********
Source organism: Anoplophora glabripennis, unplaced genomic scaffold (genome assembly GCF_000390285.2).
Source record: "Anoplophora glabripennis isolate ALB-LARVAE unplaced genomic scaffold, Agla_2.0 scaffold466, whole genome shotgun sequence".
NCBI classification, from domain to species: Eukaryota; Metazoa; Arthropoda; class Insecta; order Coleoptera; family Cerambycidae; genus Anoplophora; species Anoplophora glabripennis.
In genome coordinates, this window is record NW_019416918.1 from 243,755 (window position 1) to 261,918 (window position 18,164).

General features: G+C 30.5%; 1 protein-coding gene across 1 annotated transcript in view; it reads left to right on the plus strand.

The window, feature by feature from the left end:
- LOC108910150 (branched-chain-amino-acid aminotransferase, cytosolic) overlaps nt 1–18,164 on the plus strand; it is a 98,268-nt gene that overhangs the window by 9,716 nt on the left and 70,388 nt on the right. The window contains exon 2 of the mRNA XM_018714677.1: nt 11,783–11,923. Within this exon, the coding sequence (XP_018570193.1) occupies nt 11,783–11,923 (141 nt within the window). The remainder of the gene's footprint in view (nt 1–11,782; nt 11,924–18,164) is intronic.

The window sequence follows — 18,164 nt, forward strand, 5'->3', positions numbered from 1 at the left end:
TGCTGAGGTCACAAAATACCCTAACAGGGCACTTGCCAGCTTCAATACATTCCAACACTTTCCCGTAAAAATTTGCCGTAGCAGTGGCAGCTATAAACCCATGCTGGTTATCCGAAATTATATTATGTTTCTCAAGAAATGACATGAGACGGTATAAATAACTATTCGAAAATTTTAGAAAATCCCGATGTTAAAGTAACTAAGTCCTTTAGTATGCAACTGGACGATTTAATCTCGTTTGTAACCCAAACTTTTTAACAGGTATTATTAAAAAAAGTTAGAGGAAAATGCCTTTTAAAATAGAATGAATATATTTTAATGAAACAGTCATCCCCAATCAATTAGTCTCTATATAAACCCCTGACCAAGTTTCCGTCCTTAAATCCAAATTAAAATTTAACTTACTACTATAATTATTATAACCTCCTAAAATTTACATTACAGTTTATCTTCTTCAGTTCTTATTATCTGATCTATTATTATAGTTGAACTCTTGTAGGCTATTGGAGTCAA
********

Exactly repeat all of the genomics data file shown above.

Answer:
Source organism: Anoplophora glabripennis, unplaced genomic scaffold (genome assembly GCF_000390285.2).
Source record: "Anoplophora glabripennis isolate ALB-LARVAE unplaced genomic scaffold, Agla_2.0 scaffold466, whole genome shotgun sequence".
NCBI classification, from domain to species: Eukaryota; Metazoa; Arthropoda; class Insecta; order Coleoptera; family Cerambycidae; genus Anoplophora; species Anoplophora glabripennis.
In genome coordinates, this window is record NW_019416918.1 from 243,755 (window position 1) to 261,918 (window position 18,164).

General features: G+C 30.5%; 1 protein-coding gene across 1 annotated transcript in view; it reads left to right on the plus strand.

The window, feature by feature from the left end:
- LOC108910150 (branched-chain-amino-acid aminotransferase, cytosolic) overlaps nt 1–18,164 on the plus strand; it is a 98,268-nt gene that overhangs the window by 9,716 nt on the left and 70,388 nt on the right. The window contains exon 2 of the mRNA XM_018714677.1: nt 11,783–11,923. Within this exon, the coding sequence (XP_018570193.1) occupies nt 11,783–11,923 (141 nt within the window). The remainder of the gene's footprint in view (nt 1–11,782; nt 11,924–18,164) is intronic.

The window sequence follows — 18,164 nt, forward strand, 5'->3', positions numbered from 1 at the left end:
TGCTGAGGTCACAAAATACCCTAACAGGGCACTTGCCAGCTTCAATACATTCCAACACTTTCCCGTAAAAATTTGCCGTAGCAGTGGCAGCTATAAACCCATGCTGGTTATCCGAAATTATATTATGTTTCTCAAGAAATGACATGAGACGGTATAAATAACTATTCGAAAATTTTAGAAAATCCCGATGTTAAAGTAACTAAGTCCTTTAGTATGCAACTGGACGATTTAATCTCGTTTGTAACCCAAACTTTTTAACAGGTATTATTAAAAAAAGTTAGAGGAAAATGCCTTTTAAAATAGAATGAATATATTTTAATGAAACAGTCATCCCCAATCAATTAGTCTCTATATAAACCCCTGACCAAGTTTCCGTCCTTAAATCCAAATTAAAATTTAACTTACTACTATAATTATTATAACCTCCTAAAATTTACATTACAGTTTATCTTCTTCAGTTCTTATTATCTGATCTATTATTATAGTTGAACTCTTGTAGGCTATTGGAGTCAA